It was 25 years ago today that Sports Illustrated fooled its readers with the unbelievable story of Sidd Finch, a raw baseball talent who, according to the magazine, wowed the New York Mets with his 168-mph fastball. It was published on April 1, 1985, before I was born, but it lives forever in the SI online vault.
The article, written by one of the all-time great journalists, George Plimpton, is incredibly entertaining. Had I been born 15 or 20 years earlier and therefore been old enough to read the story when it originally ran, I’d like to think I wouldn’t have been fooled. But apparently everyone was fooled. The article had pictures and everything.
I thought about writing my own April Fools Day article, but you’ve got to get really, really creative in the Internet age if you want to actually trick people. You think Sidd’s story would have been believed by anyone today? Google is great, but it makes it harder to lie.
When re-reading the Sidd Finch story this morning, I also thought about what would happen if it were true — if my beloved Mets really did acquire an unhittable machine like Finch. Sadly, I came to the conclusion that if Sidd Finch appeared in the Mets spring training facility in 2010, these are the most likely scenarios:
- He’d be traded. What, you think this is out of the question? This is the organization that dealt flamethrower Nolan Ryan.
- He’d be moved to the bullpen. Despite showing no signs of arm fatigue, the Mets would probably consider turning Finch into a reliever. And as a Mets reliever, by definition, he would pitch poorly.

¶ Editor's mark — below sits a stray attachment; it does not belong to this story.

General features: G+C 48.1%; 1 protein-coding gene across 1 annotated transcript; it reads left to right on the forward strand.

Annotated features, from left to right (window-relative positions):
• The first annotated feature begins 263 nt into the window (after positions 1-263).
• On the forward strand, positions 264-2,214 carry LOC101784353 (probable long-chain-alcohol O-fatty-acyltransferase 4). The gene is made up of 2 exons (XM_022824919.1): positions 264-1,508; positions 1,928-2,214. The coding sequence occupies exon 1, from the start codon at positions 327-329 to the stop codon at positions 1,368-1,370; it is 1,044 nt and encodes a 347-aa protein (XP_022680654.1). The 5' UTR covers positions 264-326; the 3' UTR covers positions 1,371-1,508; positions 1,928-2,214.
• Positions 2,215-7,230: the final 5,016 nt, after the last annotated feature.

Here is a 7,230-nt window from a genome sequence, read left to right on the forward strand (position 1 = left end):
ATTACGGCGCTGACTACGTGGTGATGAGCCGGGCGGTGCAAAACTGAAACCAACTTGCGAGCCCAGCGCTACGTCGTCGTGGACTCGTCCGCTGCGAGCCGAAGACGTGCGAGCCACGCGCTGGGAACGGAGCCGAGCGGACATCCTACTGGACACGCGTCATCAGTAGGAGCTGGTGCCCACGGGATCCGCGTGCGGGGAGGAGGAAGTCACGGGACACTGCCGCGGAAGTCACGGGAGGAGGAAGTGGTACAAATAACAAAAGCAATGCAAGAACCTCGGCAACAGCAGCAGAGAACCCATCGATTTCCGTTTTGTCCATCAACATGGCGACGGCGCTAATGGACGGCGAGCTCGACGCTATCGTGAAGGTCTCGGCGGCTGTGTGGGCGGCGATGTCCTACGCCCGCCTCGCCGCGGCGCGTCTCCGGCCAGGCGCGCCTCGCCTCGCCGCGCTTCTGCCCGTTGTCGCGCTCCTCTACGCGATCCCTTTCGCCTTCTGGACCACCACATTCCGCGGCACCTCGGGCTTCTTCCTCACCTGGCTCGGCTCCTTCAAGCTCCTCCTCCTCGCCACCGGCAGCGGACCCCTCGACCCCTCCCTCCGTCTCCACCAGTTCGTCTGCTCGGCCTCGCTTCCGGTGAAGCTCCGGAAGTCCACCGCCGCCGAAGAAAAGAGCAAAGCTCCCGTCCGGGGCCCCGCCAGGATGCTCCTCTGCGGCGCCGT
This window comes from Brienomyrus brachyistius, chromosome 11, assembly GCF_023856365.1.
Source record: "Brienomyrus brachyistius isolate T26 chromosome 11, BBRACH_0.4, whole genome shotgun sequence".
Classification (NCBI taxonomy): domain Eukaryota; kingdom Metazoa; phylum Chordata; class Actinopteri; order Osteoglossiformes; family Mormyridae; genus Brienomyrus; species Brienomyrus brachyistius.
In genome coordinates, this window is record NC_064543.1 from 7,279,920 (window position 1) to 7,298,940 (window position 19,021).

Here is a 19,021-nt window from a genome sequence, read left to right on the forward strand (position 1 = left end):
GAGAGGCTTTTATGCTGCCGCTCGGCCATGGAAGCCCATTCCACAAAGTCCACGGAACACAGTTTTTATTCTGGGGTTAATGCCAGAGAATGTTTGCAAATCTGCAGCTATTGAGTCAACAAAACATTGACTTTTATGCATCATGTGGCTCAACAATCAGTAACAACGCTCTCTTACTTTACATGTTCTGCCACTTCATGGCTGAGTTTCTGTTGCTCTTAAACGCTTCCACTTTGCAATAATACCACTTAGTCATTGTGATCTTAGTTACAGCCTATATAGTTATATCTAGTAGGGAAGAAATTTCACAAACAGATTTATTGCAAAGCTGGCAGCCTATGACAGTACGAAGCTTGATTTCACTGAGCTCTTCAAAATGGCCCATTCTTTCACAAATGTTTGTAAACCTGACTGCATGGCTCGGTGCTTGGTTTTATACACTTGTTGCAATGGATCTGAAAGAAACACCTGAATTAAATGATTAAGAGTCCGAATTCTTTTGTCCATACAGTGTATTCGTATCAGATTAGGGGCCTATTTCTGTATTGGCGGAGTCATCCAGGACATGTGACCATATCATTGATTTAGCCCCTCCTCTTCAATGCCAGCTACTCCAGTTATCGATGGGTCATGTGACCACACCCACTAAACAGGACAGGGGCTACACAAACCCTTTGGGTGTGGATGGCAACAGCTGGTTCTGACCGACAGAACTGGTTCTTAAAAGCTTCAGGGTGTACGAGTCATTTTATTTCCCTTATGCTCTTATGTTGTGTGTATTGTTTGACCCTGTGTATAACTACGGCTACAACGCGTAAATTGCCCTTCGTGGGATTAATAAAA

- He’d get injured. This is the most likely of the scenarios. Finch would either actually sustain an injury, somehow, or he’d be misdiagnosed by the Mets medical staff. He’d be sent to a shoulder specialist who would find something wrong with his knee, and he’d recommend a few days of rest. A week later, the Mets would put Finch on the DL. Two weeks after that, after cross-country trips to visit with 12 different specialists, Finch’s condition would worsen, until he was declared out for the season. Of course, he’d delay his surgery until it interfered with the next season.
Yes, these are the things Mets fans think about these days. It’s probably a good thing Sidd Finch isn’t real. Happy April Fools day!
One thought on “Extraordinary Baseball Pitcher Subject of Sports Illustrated April Fools Day Prank”
Fun read. Think of the fear Randy Johnson put into the minds of hitters (e.g., John Kruk) and what he did to a pigeon. Sidd Finch would have had batters taking pitches from the on-deck circle and catchers would have been wearing SWAT riot gear.